The next installment in our on-going “Road Safety 101: A Weekly Guide
to Staying Safe on the Road” blog series discusses how to drive
a vehicle with a trailer attached. During the hot summer months, it is
not uncommon for people to drive with trailers carrying boats, ATVs,
motorcycles, horses, livestock, or other animals and vehicles.
While these trailers may be a relatively easy way to transport other vehicles,
driving with a trailer attached can be dangerous, and can pose a
serious risk of accidents. Knowing how to drive with a trailer attached, before your head out on
your vacation or a long distance, can significantly reduce your chances of
being involved in an accident which causes serious injury or losses.
Check Your Connections
One of the first steps you need to take before traveling with a trailer
attached to your vehicle is to make sure the trailer you are planning
to haul is safely connected to the hitch, the locking mechanism is locked
in place, the cables connecting the brake lights and signals are all secure,
and the lights are functioning correctly. If the connections are not properly
secured, your trailer could become dislodged en route, which would put
any vehicles traveling behind you in extreme danger. Cables that are not
connected correctly could cause the brake lights on your trailer to fail,
thus increase the chances of another vehicle rear-ending you. You should
verify your load does not exceed weight capacities for your vehicle or
the trailer itself, and that the weight is distributed properly.
How to Drive Around with a Trailer
Driving around with a trailer is far different than ordinary road travel.
You have to know how long your trailer is, how long your vehicle and trailer
are combined, and your trailer’s height so you can avoid hitting
bridges or traveling on roads that are not rated for your load.
It is also important you take the time to hone your trailer-driving skills
before heading out on the road. Go to an empty parking lot or other wide
open rea to practice actions such as maneuvering turns and backing up.
When you want the trailer to turn right while backing up, you will need
to turn the must be to be sure you have enough room to clear poles and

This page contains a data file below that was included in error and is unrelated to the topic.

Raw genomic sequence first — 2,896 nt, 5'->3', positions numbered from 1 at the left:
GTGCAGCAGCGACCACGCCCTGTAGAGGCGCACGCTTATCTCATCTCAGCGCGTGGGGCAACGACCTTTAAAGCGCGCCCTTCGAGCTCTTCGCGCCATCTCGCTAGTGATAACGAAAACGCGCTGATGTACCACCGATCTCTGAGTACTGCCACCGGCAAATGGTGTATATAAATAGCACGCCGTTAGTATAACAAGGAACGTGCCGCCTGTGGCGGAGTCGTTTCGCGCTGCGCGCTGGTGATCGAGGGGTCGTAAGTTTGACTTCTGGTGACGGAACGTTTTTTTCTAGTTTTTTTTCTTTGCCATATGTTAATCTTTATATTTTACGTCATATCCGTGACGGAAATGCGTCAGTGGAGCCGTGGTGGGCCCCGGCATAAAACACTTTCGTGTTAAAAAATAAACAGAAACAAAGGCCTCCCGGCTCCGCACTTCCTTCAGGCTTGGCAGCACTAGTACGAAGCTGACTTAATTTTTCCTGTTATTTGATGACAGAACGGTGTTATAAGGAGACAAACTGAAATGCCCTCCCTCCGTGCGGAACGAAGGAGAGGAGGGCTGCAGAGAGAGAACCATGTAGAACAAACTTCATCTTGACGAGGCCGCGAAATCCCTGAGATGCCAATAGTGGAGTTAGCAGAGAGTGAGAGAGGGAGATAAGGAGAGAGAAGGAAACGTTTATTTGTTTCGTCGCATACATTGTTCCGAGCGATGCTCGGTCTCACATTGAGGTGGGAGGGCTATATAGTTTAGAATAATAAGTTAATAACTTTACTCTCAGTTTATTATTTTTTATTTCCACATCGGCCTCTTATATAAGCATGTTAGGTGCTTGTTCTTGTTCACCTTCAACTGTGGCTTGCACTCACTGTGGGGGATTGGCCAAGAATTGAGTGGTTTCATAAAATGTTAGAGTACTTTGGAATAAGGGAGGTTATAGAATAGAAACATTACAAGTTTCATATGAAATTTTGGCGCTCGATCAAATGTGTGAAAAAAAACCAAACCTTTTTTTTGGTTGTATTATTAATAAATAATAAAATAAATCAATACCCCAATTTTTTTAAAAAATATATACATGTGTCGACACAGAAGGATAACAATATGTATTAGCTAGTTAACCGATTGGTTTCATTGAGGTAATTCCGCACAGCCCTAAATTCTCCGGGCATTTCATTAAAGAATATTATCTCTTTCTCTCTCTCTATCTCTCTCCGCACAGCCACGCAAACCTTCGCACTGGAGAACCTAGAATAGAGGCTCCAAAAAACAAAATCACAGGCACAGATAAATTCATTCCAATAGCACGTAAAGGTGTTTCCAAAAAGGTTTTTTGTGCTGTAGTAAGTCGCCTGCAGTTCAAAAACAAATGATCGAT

other obstacles along the side of the road. If you try to cut a corner
too close, you risk hitting pedestrians, other vehicles and stationary objects.
Being Respectful of Animals On Board
If you are transporting animals like horses or livestock in a trailer behind
your vehicle, it is important you be respectful of the animals you have
on board. Animals can exhibit signs of heightened stress levels when traveling
in trailers, and are more at risk of suffering injury when going over
bumps, traveling along unpaved roads and when it is necessary for a driver
to come to a quick stop. You can reduce the chances of your animals sustaining
injury by slowing down, taking turns cautiously and doing all you can
to avoid hazardous or uneven road conditions.
Necessary Braking Distance
While drivers who are towing a trailer should always travel at a reduced
rate of speed, drivers need to make sure they know the braking distance
necessary to come to a stop. Your vehicle, on its own, can stop much faster
and more easily than when a trailer is attached. Due to this fact, you
will need to keep more distance between you and the vehicle in front of
you so you have sufficient time to come to a stop. According to
Trucking Truth, a good rule of thumb is to leave one second distance for every ten feet
of vehicle while traveling under 40 mph. When traveling above 40 mph it
is best to give an additional second. These numbers are accounting for
perfect weather and road conditions, if it is raining, snowing, or there
are any other non-optimal driving conditions be sure to give yourself
extra space. Slamming on the brakes could cause your trailer to skid,
slide or jackknife, according to the
National Highway Traffic Safety Administration. If you are worried about the strain braking may put on your vehicle when
traveling with a trailer attached, consider trailer brakes, which can
be used to assist with braking.
AAA notes that Michigan law requires the use of independent braking systems if the
gross weight of the trailer and its cargo exceeds 3,000 pounds.